Members of the church are interested in a wide range of cross-cultural mission in various parts of the world. Formally, the church supports the following.
David Young, a member of our church was led to found the Albanian Evangelical Mission over 25 years ago. The Lord has blessed the work, despite difficult beginnings when the country’s dictator Enver Hoxha was in power. In 1991 the country was set free from communist oppression and the church grew rapidly.
David has now retired; one of our members, Steve Neal, worked with AEM in Gjirokastër the south of the country engaged in evangelism and children/young people’s work. We still have links with the Gjirokastër church, including visits to support the summer youth camps.
AEM also supports work amongst Albanians in Kosovo. David Young maintains an interest in communities in Sicily with Albanian roots.
Jim and Margaret Moore, of our church, had a lifetime career as missionaries with London City Mission. Their son Phil now works with LCM. He works with young people, and has responsibility for young people on short term programmes such as gap-year placements.
LCM was founded in 1835 and servers the people of London by way of evangelism, including door-to-door visiting, open-air preaching and a number of mission centres in all parts of London; homeless people are cared for in cafes and hostels, and increasingly there is cooperation with church over youth and toddler groups.
John Green, originally from Britain, went to work in Kenya over 40 years ago. He married Esther who is Kenyan and they have three children, now grown up. The Lord led them to care orphan children, mainly boys, who were living rough on the streets of Eldoret. From small beginnings they now care for about 150 orphans who live in four houses, each headed by a Kenyan married couple. They started a school (Esther was a school teacher) and this has grown to provide education for between 400-700 children, Infant, Primary and Secondary. Local parents pay fees for their children, and TFH children have free education. The school has an excellent reputation, many going to university, or having training for other jobs.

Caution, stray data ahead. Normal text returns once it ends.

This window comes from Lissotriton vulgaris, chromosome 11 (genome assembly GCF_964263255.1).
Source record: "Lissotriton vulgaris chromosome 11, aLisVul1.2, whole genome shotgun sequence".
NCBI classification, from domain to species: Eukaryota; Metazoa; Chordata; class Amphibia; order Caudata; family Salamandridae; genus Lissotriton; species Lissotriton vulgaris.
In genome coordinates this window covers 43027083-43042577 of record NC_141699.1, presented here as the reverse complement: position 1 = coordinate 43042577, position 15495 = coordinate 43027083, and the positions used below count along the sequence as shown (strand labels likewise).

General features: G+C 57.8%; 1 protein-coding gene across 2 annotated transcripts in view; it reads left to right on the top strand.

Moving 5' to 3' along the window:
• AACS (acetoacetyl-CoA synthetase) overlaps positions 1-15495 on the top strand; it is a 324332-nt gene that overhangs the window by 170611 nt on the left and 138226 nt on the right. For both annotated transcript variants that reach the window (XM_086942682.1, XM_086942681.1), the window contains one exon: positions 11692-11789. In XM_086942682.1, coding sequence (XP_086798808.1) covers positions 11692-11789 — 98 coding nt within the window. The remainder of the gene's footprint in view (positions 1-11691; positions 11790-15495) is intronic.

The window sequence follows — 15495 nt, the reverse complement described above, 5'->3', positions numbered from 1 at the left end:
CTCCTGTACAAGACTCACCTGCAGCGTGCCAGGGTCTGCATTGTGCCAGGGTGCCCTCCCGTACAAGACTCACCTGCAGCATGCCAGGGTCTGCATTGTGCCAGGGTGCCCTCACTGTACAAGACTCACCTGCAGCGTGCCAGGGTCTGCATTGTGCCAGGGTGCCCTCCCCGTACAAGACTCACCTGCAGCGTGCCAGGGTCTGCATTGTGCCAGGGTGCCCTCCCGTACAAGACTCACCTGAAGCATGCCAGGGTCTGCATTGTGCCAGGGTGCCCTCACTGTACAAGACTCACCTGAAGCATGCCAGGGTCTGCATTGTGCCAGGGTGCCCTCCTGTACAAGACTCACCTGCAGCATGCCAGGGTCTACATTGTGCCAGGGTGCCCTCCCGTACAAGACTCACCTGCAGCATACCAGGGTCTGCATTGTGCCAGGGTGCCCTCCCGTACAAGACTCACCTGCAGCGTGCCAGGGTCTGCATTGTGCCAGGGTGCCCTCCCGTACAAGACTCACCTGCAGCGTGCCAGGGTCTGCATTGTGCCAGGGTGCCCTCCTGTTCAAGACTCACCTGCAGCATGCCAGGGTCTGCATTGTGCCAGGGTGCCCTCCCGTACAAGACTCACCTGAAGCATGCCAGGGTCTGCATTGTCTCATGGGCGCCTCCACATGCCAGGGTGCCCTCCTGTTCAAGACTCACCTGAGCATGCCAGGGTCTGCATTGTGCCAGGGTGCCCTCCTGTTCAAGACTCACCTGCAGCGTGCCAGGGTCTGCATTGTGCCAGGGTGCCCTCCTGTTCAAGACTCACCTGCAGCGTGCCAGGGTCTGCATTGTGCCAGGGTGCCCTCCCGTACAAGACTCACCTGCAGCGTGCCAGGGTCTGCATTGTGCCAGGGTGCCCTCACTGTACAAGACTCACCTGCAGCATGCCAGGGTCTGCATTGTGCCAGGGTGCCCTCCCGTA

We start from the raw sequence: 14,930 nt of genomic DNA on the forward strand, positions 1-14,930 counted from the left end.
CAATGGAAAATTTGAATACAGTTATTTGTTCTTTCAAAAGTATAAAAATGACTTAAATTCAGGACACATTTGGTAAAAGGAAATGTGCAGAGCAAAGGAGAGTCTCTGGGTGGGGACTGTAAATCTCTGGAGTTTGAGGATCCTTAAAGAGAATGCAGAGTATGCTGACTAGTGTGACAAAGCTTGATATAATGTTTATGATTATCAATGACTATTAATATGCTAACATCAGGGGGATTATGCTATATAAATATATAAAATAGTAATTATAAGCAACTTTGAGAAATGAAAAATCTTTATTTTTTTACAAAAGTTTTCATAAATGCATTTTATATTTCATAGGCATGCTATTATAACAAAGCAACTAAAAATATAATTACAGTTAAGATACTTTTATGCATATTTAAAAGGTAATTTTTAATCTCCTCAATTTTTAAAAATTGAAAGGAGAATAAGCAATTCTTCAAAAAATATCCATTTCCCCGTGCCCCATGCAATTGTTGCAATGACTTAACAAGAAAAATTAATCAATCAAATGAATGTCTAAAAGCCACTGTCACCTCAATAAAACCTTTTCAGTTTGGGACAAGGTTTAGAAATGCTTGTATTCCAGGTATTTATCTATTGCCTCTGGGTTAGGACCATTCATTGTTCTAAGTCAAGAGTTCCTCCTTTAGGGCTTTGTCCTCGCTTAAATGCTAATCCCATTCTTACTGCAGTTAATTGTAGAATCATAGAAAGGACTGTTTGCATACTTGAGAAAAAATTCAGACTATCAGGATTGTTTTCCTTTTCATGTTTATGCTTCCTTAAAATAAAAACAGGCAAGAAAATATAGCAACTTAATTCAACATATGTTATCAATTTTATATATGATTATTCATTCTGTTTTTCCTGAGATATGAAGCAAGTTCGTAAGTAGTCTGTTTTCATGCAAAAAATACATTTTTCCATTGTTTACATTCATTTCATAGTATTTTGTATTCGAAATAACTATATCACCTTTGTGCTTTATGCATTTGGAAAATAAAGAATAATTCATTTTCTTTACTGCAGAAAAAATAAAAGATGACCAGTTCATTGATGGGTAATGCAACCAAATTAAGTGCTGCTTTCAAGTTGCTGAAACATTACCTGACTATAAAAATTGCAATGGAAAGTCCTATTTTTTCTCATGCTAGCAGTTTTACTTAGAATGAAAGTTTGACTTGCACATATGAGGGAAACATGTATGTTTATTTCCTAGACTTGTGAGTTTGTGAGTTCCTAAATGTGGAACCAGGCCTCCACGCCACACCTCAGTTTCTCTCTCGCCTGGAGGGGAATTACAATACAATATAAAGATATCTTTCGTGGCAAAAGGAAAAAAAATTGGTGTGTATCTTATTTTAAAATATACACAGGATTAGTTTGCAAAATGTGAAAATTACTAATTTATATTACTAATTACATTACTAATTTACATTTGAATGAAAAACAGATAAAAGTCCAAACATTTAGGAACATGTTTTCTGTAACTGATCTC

Testimony Church holds services in the school hall and many children have become Christians, some going into the Ministry.
Recent drought in Kenya has made food more expensive, so recent moves are to provide their own food. Spare ground has been ploughed and is growing vegetables and lots of chickens and a few cows were bought.
The Persecuted Church
Open Doors exists to strengthen the church to be the church in the most hostile places. In over 50 countries, Open Doors is supplying Bibles, training church leaders, delivering Scripture-based literacy programmes and supporting Christians who suffer for their faith. In the UK and Ireland Open Doors strives to raise awareness of global persecution, mobilising prayer, support and action among Christians.
The Christian Institute